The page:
The recent controversy about Florida's new State Academic Standards for Social Studies leaves something out, in my opinion. The point of contention is the assertion (p.6) that "Instruction includes how slaves developed skills which, in some instances, could be applied for their personal benefit". Critics have taken this as an inappropriate pitch for the benefits of slavery, evoking the "Slavery as Positive Good" viewpoint that was common in the American south before the Civil War.

Missing from the discussion is the fact that the transfer of crucial skills sometimes went in the other direction. In the 17th and 18th centuries, enslaved Africans brought with them the technology that enabled wet rice cultivation in South Carolina and Georgia. Needless to say, the British colonizers knew nothing at all about how to grow rice, especially in converted mangrove swamps. This imported technology led to lucrative rice-cultivation plantations that were essential to Britain's colonization of North America.

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Mark Twain's new novel?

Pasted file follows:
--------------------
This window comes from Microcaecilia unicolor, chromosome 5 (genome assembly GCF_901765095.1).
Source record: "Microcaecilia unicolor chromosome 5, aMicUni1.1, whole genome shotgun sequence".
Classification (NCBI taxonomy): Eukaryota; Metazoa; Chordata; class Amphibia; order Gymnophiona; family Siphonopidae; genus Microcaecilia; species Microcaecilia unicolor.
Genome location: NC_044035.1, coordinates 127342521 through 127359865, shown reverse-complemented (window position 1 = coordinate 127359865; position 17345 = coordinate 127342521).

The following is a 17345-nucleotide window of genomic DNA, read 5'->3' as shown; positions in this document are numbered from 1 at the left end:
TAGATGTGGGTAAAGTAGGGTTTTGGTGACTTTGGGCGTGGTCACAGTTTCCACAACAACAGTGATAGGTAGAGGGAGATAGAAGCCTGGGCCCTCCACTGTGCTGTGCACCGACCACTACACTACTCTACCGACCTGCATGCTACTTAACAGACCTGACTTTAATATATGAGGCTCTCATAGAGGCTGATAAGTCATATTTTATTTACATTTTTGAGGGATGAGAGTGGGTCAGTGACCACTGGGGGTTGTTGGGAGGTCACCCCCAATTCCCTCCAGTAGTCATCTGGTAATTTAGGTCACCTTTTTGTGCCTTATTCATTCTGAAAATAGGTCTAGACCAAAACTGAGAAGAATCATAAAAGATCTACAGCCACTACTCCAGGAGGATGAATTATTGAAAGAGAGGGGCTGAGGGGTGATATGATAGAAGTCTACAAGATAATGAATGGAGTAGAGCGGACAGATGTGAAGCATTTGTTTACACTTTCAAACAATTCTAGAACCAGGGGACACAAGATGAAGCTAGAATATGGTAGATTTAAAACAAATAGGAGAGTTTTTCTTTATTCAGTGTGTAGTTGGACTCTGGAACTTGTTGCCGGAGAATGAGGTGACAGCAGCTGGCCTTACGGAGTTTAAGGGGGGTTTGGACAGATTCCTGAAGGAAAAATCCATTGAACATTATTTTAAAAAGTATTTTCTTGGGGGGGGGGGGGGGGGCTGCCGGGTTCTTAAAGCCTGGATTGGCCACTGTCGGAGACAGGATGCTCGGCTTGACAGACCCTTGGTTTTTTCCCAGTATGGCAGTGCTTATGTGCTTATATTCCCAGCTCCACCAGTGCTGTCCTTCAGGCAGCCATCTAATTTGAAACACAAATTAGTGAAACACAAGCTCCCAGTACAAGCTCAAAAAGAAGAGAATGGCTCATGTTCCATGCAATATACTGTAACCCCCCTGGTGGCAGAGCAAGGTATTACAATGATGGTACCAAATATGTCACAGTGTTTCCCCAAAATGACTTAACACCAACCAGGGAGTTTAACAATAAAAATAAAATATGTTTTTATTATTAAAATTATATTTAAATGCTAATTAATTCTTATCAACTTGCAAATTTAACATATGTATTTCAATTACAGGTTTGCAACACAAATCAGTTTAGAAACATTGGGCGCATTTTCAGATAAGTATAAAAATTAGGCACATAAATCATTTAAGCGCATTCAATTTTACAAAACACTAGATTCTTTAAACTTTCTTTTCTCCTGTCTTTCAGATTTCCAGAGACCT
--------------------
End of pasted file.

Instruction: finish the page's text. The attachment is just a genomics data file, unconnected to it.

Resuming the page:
Today's Non Sequitur:

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Buddhist ideas on Sanskrit-Chinese translation

[This is a guest post by Max Deeg.  Although the following text has profound implications for anyone who is seriously interested in the actualities of translation between two very different kinds of languages from antiquity, it is fundamentally a task for specialists to render this type of Middle Buddhist Hybrid Sinitic into English.  This is both because of the nature of the language itself and due to the fact that it is fairly lengthy.  Consequently, I will not provide phonetic annotations of the entire text, as is my usual practice for shorter passages on Language Log.]


Bianji on Sanskrit and Xuanzang as a translator.[1]


The following passage is found in the twelfth chapter or fascicle (juan) of Xuanzang’s 玄奘 Datang Xiyu ji 大唐西域記 (Record of the Western Regions of the Great Tang) and is part of what I think is Bianji’s 辯機 (619-?) “Eulogy of the Record” (Jizan 記讚) added to the Record.[2]